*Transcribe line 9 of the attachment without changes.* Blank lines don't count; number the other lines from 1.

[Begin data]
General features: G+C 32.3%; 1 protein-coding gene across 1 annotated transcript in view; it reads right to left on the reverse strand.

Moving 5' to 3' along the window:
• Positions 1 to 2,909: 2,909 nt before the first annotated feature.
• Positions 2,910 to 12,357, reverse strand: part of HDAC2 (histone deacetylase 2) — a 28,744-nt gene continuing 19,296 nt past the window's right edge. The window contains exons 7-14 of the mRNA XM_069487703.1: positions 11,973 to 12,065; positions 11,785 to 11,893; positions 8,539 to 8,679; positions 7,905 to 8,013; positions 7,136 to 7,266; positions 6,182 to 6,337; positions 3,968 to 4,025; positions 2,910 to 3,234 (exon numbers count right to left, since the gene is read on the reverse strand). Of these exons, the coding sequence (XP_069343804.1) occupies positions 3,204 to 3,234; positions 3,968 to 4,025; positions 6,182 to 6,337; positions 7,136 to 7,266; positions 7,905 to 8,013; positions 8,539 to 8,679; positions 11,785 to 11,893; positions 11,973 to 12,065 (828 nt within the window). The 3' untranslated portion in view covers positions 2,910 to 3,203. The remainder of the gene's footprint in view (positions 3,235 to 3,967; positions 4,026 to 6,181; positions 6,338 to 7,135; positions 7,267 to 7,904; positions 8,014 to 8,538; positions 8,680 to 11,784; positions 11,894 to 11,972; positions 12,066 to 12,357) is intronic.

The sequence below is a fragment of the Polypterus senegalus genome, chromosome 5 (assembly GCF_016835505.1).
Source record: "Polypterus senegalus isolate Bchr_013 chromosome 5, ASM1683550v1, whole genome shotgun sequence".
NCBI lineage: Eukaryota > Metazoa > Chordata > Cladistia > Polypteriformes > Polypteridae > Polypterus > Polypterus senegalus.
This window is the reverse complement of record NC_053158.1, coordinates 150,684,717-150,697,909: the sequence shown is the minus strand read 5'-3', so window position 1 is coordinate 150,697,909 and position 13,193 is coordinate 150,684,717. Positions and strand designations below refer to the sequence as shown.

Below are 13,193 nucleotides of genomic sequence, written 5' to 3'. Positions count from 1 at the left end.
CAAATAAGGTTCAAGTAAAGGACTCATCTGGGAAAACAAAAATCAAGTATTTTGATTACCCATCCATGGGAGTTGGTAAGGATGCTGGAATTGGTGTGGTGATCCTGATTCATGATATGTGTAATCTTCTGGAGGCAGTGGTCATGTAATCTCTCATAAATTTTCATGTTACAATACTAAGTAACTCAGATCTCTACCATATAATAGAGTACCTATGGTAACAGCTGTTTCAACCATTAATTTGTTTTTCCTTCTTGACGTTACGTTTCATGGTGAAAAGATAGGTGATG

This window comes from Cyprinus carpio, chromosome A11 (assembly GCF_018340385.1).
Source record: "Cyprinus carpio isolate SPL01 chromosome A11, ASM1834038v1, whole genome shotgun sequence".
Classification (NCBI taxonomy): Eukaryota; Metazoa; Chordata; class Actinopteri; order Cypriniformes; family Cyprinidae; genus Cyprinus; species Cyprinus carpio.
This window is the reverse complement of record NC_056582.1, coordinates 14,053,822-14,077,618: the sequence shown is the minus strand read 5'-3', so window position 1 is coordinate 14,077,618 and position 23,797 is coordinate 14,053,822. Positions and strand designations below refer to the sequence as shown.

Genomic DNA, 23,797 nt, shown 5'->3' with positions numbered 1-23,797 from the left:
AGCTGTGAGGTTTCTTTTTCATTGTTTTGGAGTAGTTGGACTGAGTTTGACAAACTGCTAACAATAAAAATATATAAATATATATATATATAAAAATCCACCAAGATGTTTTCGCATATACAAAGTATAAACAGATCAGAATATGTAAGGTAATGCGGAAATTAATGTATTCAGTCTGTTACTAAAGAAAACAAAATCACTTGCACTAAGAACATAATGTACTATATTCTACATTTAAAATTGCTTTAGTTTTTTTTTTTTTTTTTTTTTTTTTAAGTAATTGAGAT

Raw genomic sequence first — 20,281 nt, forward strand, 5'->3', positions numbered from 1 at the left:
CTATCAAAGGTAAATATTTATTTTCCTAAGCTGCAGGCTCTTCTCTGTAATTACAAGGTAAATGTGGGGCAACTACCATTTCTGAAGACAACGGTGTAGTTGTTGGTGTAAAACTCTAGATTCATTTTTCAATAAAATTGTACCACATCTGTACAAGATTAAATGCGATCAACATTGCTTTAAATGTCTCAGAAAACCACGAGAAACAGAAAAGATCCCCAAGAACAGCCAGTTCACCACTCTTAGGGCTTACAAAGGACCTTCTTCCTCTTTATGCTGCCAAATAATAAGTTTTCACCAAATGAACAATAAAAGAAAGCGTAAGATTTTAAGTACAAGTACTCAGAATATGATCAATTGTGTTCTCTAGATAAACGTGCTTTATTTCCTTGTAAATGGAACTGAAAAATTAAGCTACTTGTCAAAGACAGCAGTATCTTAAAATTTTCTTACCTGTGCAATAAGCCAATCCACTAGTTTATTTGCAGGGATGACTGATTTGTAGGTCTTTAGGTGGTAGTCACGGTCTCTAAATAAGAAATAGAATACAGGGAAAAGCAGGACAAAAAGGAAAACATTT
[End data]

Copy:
Below are 13,193 nucleotides of genomic sequence, written 5' to 3'. Positions count from 1 at the left end.